Wire Braid Construction
Wire braid is often made from copper, which can be bare or coated. Though silver-plated and nickel-plated copper are both available options, tinned copper is the most common, thanks to its good conductivity, resistance to corrosion, and easy soldering. A braided wire starts as multiple strands of thin, flexible wire. This wire is then wound on spools that rotate rapidly in circular patterns around a core, weaving the wire together and shaping it into a flexible and strong round braid.
The size of a wire braid is determined by how many carriers the braiding machine has. Typically, there are sixteen, twenty-four, or forty-eight carriers in a machine. Each carrier has a bobbin, which can hold from one to sixteen strands of wire or more, depending on the machine. You can tell how many carriers and wires per carrier are used to make a particular braid by looking at the construction info on the braid specs. The construction is usually written as three numbers (such as 24-4-36):
- 24 = The number of carriers
- 4 = The number of wires per carrier
- 36 = The AWG of individual wires (some may list the diameter in mm)
A flat braided wire begins as a round wire braid and is made flat by a pressure roller found on the capstan. A capstan is a large wheel that pulls the wire through the braiding machine. A flat braid is just as flexible and strong as a round braid, but it has a larger surface area, which means it has less resistance when electricity passes through it.
Wire Braid Uses
Wire braid is invaluable in many industries from aerospace to mining. Flexibility is one of the most commonly cited benefits of braid wire. The weaving of the fine strands gives the construction a range of movement that solid wire is unable to achieve.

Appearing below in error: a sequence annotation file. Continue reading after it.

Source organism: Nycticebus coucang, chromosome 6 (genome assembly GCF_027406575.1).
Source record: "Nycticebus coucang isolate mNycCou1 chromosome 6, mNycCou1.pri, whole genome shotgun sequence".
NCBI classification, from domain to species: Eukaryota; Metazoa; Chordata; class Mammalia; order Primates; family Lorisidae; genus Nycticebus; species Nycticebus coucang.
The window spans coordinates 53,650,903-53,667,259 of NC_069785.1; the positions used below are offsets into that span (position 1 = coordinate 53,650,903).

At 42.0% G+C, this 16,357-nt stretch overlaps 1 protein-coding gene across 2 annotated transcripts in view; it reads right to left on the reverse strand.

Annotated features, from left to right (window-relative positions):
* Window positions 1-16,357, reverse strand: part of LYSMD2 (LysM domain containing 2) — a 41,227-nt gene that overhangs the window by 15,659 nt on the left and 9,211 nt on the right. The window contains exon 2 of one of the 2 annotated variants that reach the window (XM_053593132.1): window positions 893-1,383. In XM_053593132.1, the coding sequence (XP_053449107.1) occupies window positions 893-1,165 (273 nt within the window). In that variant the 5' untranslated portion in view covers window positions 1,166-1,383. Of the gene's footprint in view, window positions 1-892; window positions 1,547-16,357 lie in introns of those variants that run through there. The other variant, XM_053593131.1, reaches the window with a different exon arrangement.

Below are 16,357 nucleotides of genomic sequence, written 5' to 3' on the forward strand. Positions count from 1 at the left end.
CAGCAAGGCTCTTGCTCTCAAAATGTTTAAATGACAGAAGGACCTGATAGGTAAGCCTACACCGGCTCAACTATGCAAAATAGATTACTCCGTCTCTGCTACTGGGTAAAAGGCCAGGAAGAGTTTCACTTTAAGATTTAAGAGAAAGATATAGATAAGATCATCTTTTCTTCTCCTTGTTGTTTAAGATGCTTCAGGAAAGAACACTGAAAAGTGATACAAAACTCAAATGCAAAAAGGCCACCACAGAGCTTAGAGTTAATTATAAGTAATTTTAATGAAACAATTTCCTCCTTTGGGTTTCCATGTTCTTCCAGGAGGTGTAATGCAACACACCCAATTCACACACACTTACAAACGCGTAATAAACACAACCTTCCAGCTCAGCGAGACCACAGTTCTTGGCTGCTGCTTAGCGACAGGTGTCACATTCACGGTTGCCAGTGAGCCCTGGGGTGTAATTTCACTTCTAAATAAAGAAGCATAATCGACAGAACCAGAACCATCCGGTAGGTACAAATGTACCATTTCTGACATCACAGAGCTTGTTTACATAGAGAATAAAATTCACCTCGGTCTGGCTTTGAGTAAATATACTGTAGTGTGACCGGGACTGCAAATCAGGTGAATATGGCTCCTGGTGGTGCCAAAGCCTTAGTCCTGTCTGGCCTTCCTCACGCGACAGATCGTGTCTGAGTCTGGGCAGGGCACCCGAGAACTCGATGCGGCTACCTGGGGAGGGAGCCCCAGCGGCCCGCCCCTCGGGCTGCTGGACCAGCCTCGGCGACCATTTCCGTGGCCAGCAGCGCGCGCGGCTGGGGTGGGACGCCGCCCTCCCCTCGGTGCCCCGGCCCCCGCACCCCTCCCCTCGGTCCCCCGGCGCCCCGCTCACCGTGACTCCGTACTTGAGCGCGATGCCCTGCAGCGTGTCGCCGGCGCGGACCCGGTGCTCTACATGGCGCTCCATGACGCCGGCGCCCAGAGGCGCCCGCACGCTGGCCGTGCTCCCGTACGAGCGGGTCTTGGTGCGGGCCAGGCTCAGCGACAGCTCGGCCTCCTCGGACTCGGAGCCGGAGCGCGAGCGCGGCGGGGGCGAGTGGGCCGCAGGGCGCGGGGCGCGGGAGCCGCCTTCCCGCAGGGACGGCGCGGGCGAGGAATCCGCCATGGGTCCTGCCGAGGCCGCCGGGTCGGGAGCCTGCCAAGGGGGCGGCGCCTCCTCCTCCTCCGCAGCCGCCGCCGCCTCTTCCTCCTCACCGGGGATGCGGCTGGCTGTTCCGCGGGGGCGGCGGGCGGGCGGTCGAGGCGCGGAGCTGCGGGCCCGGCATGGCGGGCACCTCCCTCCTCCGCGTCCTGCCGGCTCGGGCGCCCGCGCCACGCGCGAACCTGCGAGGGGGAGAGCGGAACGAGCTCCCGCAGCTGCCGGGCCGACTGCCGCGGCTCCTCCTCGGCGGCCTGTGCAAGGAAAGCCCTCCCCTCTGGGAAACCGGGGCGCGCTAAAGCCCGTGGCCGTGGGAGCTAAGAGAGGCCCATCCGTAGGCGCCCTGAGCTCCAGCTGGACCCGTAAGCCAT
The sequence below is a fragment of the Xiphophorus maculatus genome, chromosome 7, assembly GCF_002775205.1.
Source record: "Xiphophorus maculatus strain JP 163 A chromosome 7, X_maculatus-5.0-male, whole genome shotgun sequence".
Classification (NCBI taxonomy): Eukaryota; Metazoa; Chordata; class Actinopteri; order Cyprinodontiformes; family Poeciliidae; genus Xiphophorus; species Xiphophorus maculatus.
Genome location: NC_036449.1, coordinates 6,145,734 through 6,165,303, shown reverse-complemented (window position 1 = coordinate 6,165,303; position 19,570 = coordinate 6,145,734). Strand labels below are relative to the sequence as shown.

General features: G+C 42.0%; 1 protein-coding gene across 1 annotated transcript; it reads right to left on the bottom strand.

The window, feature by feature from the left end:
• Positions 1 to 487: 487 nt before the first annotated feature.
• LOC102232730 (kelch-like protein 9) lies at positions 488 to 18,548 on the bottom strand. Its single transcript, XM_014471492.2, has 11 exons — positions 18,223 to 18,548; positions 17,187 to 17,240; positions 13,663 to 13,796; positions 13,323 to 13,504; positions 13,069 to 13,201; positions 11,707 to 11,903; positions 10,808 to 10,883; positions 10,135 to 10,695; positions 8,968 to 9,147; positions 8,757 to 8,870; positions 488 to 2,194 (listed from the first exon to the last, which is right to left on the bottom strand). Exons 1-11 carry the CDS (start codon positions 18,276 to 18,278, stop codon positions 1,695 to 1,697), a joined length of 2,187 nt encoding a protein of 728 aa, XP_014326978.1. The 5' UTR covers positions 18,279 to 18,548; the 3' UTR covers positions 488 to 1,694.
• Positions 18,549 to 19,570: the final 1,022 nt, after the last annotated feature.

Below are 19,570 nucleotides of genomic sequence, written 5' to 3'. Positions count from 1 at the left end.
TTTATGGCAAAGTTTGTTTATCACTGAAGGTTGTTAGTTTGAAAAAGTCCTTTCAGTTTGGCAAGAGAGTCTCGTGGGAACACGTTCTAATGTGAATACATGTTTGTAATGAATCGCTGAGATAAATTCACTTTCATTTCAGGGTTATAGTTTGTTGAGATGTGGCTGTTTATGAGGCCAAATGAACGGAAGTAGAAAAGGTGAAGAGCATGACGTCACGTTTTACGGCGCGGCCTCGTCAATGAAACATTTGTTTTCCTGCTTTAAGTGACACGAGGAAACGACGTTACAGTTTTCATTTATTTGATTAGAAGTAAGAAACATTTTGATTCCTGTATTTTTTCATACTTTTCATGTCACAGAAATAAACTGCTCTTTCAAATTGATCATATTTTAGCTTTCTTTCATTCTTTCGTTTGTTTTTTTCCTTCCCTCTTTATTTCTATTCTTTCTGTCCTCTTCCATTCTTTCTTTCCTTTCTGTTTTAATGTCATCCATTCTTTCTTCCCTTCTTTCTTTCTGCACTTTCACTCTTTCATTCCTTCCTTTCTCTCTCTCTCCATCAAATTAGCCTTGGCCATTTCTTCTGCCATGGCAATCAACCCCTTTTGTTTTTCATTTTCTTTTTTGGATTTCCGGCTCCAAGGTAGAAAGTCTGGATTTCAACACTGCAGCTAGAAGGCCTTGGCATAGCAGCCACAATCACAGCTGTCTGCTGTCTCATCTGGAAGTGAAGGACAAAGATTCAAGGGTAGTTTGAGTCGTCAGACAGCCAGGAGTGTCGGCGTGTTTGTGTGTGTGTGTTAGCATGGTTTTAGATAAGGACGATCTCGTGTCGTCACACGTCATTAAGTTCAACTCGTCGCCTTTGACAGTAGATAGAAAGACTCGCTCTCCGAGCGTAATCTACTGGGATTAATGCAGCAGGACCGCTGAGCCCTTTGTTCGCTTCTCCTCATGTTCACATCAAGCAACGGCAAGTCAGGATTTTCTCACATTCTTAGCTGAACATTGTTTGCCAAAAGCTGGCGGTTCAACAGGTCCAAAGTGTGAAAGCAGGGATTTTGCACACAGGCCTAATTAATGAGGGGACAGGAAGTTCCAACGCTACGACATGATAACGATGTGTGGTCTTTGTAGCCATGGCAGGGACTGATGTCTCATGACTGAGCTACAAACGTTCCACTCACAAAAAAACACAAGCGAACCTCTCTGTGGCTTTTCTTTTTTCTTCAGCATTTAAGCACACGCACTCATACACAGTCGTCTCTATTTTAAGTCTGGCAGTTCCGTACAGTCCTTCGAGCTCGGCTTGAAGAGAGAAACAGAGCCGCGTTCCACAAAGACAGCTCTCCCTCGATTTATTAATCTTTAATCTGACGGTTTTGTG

Tubular wire braid is useful as shielding in cable applications, as it can protect from corrosion, impact, and electrical fields, while still ensuring the flexibility of the cable. Copper wire braid, in particular, finds great use as a conductive shield in coaxial cables. Thanks to the stranding and copper’s good conductivity, the wire braid is able to handle a wide range of voltages, and even fluctuating voltages, which makes them popular in modern-day circuits.
Flat braided wire, like its tubular counterpart, also sees a range of uses in commercial and industrial settings. It is a popular choice for grounding because of its flexibility and ability to absorb shock and vibration. It is especially useful in radio settings, as the wider surface area of the strap has less radio frequency (RF) resistance. In addition, flat braid wire is commonly used in lightning protection systems. The braid is an important safety aspect, as it provides the lightning a low resistance path to the ground, generating little to no heat. This feature prevents hazardous conditions that might cause fires and keeps buildings safe from the dangers of lightning strikes. Wire braid, in both round and flat variants, is sold under a few different call numbers, including the popular AA59569 mil-spec braid, formerly regulated by the QQ-B-575 military specification.